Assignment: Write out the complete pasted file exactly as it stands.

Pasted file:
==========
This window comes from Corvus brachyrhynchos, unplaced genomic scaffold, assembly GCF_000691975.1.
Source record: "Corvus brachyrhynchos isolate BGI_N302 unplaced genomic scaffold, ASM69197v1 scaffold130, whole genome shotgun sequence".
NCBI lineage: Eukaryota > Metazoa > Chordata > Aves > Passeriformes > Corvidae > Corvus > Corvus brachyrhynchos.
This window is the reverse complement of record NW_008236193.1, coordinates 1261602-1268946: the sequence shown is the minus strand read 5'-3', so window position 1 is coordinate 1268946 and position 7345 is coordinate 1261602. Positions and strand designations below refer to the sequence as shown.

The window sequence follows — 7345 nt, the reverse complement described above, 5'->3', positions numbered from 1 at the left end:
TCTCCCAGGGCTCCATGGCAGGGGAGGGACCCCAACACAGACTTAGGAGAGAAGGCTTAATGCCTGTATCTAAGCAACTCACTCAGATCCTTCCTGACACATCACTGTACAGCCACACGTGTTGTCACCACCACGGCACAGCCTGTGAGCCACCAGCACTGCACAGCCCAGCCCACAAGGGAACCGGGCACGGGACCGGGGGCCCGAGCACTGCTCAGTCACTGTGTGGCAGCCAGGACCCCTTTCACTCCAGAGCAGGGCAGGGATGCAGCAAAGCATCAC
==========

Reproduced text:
This window comes from Corvus brachyrhynchos, unplaced genomic scaffold, assembly GCF_000691975.1.
Source record: "Corvus brachyrhynchos isolate BGI_N302 unplaced genomic scaffold, ASM69197v1 scaffold130, whole genome shotgun sequence".
NCBI lineage: Eukaryota > Metazoa > Chordata > Aves > Passeriformes > Corvidae > Corvus > Corvus brachyrhynchos.
This window is the reverse complement of record NW_008236193.1, coordinates 1261602-1268946: the sequence shown is the minus strand read 5'-3', so window position 1 is coordinate 1268946 and position 7345 is coordinate 1261602. Positions and strand designations below refer to the sequence as shown.

The window sequence follows — 7345 nt, the reverse complement described above, 5'->3', positions numbered from 1 at the left end:
TCTCCCAGGGCTCCATGGCAGGGGAGGGACCCCAACACAGACTTAGGAGAGAAGGCTTAATGCCTGTATCTAAGCAACTCACTCAGATCCTTCCTGACACATCACTGTACAGCCACACGTGTTGTCACCACCACGGCACAGCCTGTGAGCCACCAGCACTGCACAGCCCAGCCCACAAGGGAACCGGGCACGGGACCGGGGGCCCGAGCACTGCTCAGTCACTGTGTGGCAGCCAGGACCCCTTTCACTCCAGAGCAGGGCAGGGATGCAGCAAAGCATCAC